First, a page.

I catch the sunrise over the bridge every morning before I sit down by the subway. It’s not because I particularly enjoy sunrises or because I somehow find comfort in them. It’s just on my way. That’s it. I live on the other side of the bridge and since most workers get up early, I also have to get up early. I try to hurry over. For some reason it’s easier to imagine us without a home. It’s within the very term homeless. It does happen that someone recognizes me and when they do, they’ll never again share a few coins. The magic is gone. I’m no longer just that homeless man who sits there waiting for them when they go to work, and still waits for them when they go home.
Early winter mornings are the worst. They are windy. A buddy told me to be hit with a wind is to feel alive, but that’s not true. For me it’s the opposite. I turn off. My legs weaken, my arms numb and my body resets. Sometimes I collapse. Right there on the bridge. I wake up to someone telling me to go home or if I’m in the way; to a cyclist ringing his bell. It has happened to me outside of the subway too, but there’s no wind there. I’m just growing tired.
I sit down and thousands of busy workers walk past me. I have my regulars who stop to ask how I’m doing, give me a few coins and maybe even an apple. It’s important to act respectfully. I see other people harass every by-walker, with no shame. They grab the jackets, throw out their hands and if they won’t give them any money, they say something mean. I’d never do such a thing. I put myself in this position. It took me a long time to force myself to sit here. I must do something with my life, I thought. This is my life. No one else should pay. But then, survival kicks in. I’m rummaging through garbage and I’m stealing water from garden-hoses, if I find any and dare to trespass. I became hostile.
I frightened a boy. Yes I did. I probably scarred him for life. It was winter last year. Swedish winter. So it was dark. Not complete, since the snow reflects any kind of moonlight, but the moon was clouded, so close to complete darkness. I looked for a place to sleep that wasn’t too cold. I noticed a storage-room was open and I sneaked inside. I lay down by the radiator and slept for an hour or so. The boy came in and put his hand on me. I screamed at him, cursed him and shoved him. It was a defense-mechanism. I guess I was even more scared than he was. He ran and I ran. That moment will probably affect him for the rest of his life. The next time he’ll see a homeless man he’ll think back on that, on me. Decades later he’ll mumble something when the next beggar asks him for a coin and walk past him. I did that.
Since then I never trespass. Well, never when a car is there. I have trespassed, I confess, even now when I’m sleeping in a cellar I’m trespassing every day. No one cares, luckily.
The first years on the streets I desperately tried to reconcile with my brother. He’s the only family I have left and also the only person I know who owns a house. I owe him. He’s paid for a lot. I took his money and bought my way out of debts. But then I slipped again and came crawling back to him. Again and again. Every time I felt that this time, this is when I hit the jackpot. But I never did. He finally cut me off. Anyway, maybe two years ago, I sat outside his home. I hadn’t showered or changed clothes in a while. It was Christmas. I heard the songs play. The same songs my brother and I sang way back, so I figured I wouldn’t be too much of a burden if I rang the doorbell and reminded him of the good times we shared. His wife Greta opened and told me she’d call the cops. I yelled for him, but he never came. I was mad at the time, but I’m fine now. I understand. I am what he’s trying to leave behind. I’m the past. He has his family, a family which brings him smiles and joy. I’m not a part of it anymore. I’m the clouds over the only thing shining in the dark, dark Swedish winter. He wanted me to leave.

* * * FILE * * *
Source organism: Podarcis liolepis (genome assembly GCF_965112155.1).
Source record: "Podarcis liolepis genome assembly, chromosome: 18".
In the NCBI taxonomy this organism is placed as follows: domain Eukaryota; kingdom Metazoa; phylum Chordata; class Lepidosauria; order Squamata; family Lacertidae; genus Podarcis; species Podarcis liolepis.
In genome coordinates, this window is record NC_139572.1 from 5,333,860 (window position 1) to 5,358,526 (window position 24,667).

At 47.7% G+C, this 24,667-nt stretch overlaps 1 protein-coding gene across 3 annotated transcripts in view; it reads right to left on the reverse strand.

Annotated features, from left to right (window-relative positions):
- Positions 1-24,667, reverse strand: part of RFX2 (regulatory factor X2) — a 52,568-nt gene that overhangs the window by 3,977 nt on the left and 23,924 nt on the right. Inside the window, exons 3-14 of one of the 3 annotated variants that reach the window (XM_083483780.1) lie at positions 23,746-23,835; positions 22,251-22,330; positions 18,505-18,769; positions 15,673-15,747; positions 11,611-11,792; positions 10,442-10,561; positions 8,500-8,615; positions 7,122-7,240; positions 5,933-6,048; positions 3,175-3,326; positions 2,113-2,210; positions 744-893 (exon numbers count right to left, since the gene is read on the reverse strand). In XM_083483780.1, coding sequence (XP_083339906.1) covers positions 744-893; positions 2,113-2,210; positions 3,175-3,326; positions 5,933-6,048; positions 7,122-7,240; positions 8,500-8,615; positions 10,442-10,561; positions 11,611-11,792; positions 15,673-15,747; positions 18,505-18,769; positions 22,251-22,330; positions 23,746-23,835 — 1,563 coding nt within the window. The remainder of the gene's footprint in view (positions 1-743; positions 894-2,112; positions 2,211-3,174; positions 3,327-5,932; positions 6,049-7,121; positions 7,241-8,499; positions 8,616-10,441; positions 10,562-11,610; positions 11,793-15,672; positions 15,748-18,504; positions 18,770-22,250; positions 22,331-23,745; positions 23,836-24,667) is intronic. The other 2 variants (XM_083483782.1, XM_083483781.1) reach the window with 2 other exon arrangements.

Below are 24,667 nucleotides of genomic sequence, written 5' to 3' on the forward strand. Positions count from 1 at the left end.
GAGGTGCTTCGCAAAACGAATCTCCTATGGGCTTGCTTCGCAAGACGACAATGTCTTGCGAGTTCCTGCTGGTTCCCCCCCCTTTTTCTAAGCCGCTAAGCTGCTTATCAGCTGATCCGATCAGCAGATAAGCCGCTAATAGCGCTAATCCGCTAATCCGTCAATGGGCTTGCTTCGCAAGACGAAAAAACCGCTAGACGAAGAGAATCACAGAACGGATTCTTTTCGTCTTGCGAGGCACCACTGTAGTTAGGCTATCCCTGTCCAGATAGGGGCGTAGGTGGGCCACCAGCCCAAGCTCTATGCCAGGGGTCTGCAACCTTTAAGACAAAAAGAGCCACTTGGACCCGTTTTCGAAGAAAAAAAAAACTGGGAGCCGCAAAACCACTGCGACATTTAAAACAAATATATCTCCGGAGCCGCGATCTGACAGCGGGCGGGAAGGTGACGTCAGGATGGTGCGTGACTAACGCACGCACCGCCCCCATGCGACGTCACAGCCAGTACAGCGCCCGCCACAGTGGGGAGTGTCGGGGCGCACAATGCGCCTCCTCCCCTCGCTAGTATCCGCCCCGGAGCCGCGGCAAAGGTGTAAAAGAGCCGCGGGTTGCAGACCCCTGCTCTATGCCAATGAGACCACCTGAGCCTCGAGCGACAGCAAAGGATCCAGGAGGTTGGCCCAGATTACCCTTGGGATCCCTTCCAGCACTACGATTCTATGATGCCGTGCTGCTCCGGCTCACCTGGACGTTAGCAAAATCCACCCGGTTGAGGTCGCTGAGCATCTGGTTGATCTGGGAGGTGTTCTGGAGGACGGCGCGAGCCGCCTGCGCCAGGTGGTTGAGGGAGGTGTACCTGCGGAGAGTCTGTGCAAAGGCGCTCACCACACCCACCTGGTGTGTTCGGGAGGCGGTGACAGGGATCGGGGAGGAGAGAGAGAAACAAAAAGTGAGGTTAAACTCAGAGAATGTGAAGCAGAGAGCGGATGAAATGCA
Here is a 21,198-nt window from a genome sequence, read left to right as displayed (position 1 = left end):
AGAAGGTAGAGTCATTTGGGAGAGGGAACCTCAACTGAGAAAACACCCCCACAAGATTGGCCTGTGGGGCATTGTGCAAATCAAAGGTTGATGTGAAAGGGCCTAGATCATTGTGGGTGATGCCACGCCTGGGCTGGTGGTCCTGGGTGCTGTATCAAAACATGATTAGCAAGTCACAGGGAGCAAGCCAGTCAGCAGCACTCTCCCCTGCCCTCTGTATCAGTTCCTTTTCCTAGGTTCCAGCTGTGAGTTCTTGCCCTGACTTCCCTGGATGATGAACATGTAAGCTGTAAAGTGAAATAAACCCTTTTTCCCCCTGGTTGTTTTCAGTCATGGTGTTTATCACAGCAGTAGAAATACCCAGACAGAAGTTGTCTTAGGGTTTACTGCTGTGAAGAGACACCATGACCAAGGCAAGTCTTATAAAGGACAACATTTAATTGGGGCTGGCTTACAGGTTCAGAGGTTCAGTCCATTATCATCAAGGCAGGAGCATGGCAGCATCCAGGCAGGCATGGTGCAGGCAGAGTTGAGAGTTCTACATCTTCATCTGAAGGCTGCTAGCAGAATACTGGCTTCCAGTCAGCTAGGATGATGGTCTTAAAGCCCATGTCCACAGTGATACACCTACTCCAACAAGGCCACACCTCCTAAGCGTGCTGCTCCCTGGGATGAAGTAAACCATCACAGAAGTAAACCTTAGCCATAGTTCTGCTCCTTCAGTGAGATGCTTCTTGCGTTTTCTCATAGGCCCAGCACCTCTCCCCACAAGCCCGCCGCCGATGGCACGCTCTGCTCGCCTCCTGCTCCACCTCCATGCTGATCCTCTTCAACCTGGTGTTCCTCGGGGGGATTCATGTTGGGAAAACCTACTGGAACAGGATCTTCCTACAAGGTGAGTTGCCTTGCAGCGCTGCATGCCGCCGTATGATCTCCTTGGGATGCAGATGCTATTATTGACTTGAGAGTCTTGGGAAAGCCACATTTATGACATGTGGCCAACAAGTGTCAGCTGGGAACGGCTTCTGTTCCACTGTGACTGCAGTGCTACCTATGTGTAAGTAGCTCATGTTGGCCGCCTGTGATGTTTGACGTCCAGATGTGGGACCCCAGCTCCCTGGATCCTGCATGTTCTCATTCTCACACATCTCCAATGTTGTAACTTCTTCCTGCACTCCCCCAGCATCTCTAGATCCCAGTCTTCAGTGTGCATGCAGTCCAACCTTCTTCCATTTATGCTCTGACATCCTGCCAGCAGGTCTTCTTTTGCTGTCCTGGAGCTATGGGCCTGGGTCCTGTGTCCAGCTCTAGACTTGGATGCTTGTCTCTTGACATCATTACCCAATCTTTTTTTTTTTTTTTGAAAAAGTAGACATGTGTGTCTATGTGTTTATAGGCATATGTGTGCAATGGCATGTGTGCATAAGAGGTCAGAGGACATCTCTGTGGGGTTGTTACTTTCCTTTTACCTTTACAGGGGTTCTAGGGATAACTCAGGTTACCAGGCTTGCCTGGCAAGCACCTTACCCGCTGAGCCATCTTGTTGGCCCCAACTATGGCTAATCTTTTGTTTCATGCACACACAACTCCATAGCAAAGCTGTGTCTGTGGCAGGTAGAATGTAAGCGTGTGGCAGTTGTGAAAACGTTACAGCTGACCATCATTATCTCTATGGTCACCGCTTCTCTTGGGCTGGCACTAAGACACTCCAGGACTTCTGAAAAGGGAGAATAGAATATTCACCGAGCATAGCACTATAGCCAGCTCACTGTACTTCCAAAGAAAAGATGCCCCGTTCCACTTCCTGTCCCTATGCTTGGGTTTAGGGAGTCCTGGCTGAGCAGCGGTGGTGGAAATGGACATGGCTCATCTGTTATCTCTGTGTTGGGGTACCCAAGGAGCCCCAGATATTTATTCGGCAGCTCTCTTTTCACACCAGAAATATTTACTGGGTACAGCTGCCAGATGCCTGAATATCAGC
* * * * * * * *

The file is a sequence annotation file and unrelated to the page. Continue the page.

That was a long time ago, it seems. I never saw him back then, I just heard him. Same with his kids, I just heard them. Two girls. It took them ten minutes to start the music again. Often I fantasize about the future, ten years from now, when I can walk in there. I have bought presents for the girls and I sit down at the table. I’d explain something about a present, his kids would laugh and I’d quickly look up and my brother and I would share a moment. It wouldn’t be with words just a thought we both had at the same time, like ‘Can you believe we once were kids at the Christmas table?’ That would be something.
I’m tired. They share fewer coins, fewer apples, fewer anything. There’s a wind. I turn left towards the ocean where it comes from and I feel it smiling at me. Soon, it calls. I used to brace myself. I used to turn right and look at the sunrise when the wind hit me. But I’m no coward. I want to face it. I got nothing today. Nothing. And while I contemplated when, not if, the wind would get me I walked to my brother’s house and sat down in the snow. His car isn’t home so I have to stay awake. I don’t know if it was instinctively or what, and I know the probability of that fantasy happening is close to zero, but all the ‘what-if’s’ come down to this. It ends up with me in the snow by his mailbox. I fall asleep.
When I wake up his car is there. He’s home. His footprints are in the snow. He has stopped by me. He didn’t wake me up. He left me here. Me and my fantasy. I might as well shut my eyes and think of fairy-tales. How we used to be brothers. How we one time, before I messed up, were seated at the same dinner table. But also about how I would be invited to their home. I’d have a suit and a tie and I’d smell of perfume; cinnamon and musk. I’d bring presents and eat with fork and knife.
I love you. And you’ll love me back. You’ll hug me and we’ll tell stories. We’ll laugh. You’ll think about me. About us. About family. And you will not walk past me, my brother, that day.